Wednesday, September 28, 2016

Seven-year-old girl is declared a living GODDESS in Nepal because she has 'eyelashes like a cow' and 'a voice as clear as a duck'

The goddess or Kumari continues the centuries-old tradition of child deities living among mortals in Nepal where she is worshiped by Hindus and Buddhists alike. At the Hindu festival of rain in July thousands came to pay their respects to the child including the Prime Minister of Nepal, Pushpa Kamal Dahal, who had to bow and scrape to the child when the pair met. 

Despite her lofty status the seven-year-old, who is called Yunika and is said give good luck to all those who lay their eyes on her, still lives with her parents. 'When my daughter was selected as a Kumari, I felt very happy,' her father, Ramesh Bajracharya, said through a translator. 'It's because Kumari is hugely regarded and respected living goddess in Nepal.' To become a Kumari, which means 'unmarried girl' or 'virgin,' children must meet very specific criteria such as sporting 'eyelashes like a cow,' 'thighs like a deer,' and a 'voice as clear as a duck.'

A Mother helps her child to take a blessing from the Living Goddess of Patan. The girl's parents left their jobs in the town of Patan to become full-time carers to their daughter which has proven to be a tricky task as the Kumari are not permitted to leave their homes, except for special occasions, and her feet are never allowed to touch the floor. Yunika's mother has become something of a make-up artist having to apply unique patterns on her face that mark her out as goddess among mere men. As soon as the Kumari hit puberty they revert back to a being normal member of society.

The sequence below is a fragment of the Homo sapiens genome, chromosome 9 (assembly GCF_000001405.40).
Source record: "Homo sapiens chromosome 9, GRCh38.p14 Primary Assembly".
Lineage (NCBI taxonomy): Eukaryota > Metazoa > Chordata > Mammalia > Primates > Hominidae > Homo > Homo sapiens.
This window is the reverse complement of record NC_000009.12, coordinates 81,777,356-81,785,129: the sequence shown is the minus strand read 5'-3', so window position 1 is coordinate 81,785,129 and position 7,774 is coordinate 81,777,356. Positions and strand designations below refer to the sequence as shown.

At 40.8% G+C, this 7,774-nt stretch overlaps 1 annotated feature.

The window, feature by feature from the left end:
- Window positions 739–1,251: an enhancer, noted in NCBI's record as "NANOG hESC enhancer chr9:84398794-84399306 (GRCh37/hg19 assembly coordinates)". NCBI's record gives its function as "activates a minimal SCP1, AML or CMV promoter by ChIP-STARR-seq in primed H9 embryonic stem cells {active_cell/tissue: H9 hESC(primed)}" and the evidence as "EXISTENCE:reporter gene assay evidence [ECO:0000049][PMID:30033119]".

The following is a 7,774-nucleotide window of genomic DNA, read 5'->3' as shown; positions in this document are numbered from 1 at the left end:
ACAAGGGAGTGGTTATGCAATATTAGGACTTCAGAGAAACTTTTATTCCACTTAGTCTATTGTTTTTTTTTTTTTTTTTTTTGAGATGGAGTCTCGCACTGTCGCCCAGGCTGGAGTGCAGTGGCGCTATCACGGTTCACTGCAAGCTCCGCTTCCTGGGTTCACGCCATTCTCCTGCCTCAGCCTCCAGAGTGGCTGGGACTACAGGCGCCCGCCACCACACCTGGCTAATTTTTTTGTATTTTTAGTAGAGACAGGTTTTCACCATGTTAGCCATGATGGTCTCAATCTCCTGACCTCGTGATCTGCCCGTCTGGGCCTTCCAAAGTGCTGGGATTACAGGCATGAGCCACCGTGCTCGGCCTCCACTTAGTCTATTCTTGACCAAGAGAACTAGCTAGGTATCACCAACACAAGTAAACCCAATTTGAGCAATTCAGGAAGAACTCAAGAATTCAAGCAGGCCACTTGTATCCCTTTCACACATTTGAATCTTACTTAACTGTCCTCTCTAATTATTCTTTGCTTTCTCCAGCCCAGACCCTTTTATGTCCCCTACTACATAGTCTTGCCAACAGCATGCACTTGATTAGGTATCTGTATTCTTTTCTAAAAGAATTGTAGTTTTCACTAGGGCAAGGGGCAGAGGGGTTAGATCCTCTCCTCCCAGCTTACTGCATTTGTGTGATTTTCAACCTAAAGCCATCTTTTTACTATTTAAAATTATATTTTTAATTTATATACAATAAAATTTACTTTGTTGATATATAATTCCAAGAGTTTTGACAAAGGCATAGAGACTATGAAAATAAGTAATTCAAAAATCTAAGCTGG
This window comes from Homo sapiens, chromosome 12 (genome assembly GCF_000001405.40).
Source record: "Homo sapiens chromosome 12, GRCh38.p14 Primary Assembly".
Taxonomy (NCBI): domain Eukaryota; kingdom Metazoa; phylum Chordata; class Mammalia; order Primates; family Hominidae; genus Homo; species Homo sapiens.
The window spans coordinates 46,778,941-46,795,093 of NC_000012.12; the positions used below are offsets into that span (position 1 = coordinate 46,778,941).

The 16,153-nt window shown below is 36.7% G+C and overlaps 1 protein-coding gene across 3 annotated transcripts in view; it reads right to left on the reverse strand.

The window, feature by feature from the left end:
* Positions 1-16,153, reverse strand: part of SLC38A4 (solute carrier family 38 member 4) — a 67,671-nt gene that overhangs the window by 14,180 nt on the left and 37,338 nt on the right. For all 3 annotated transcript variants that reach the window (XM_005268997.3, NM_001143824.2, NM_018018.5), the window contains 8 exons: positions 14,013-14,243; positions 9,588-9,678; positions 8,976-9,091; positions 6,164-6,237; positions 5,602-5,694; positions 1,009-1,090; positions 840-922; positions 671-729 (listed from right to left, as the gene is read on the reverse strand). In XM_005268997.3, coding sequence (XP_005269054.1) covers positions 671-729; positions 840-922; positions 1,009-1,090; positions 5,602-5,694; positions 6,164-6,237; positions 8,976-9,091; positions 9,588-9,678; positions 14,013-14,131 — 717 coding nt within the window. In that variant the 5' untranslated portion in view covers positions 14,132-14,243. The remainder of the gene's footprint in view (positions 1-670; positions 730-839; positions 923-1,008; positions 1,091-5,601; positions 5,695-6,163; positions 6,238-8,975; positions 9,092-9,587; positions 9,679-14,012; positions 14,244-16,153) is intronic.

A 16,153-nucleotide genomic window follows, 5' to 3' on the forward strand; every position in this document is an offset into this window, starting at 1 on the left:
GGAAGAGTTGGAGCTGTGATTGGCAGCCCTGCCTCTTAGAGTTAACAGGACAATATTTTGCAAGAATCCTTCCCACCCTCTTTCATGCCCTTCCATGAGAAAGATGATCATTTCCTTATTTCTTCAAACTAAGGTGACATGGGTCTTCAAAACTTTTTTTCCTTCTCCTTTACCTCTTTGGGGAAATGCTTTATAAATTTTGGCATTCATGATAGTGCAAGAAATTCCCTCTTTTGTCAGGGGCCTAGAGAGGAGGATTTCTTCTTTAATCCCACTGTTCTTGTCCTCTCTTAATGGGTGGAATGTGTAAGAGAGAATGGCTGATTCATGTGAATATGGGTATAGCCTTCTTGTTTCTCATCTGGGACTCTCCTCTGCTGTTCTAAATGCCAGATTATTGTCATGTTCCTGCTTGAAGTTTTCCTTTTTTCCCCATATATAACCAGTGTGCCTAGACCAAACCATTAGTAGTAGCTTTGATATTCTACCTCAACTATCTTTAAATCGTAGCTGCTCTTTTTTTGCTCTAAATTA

Devotee honours Living Goddess by touching her feet and placing money in a pot. In 2008 Nepal's Supreme Court overruled a petition to end the practice, citing its cultural value although some activists claim the tradition is child labor. The practice's purpose has taken on a great cultural role in Nepal since a 7.8 earthquake rattled the landlocked country in April 2015. Around 8,000 people were killed and the tremor reduced many ancient buildings to ruble. 

A Nepalese girl dressed as a Kumari, or living goddess, looks on as she takes part in Kumari Puja rituals at the Hanuman Dhoka in Durbar Square in Kathmandu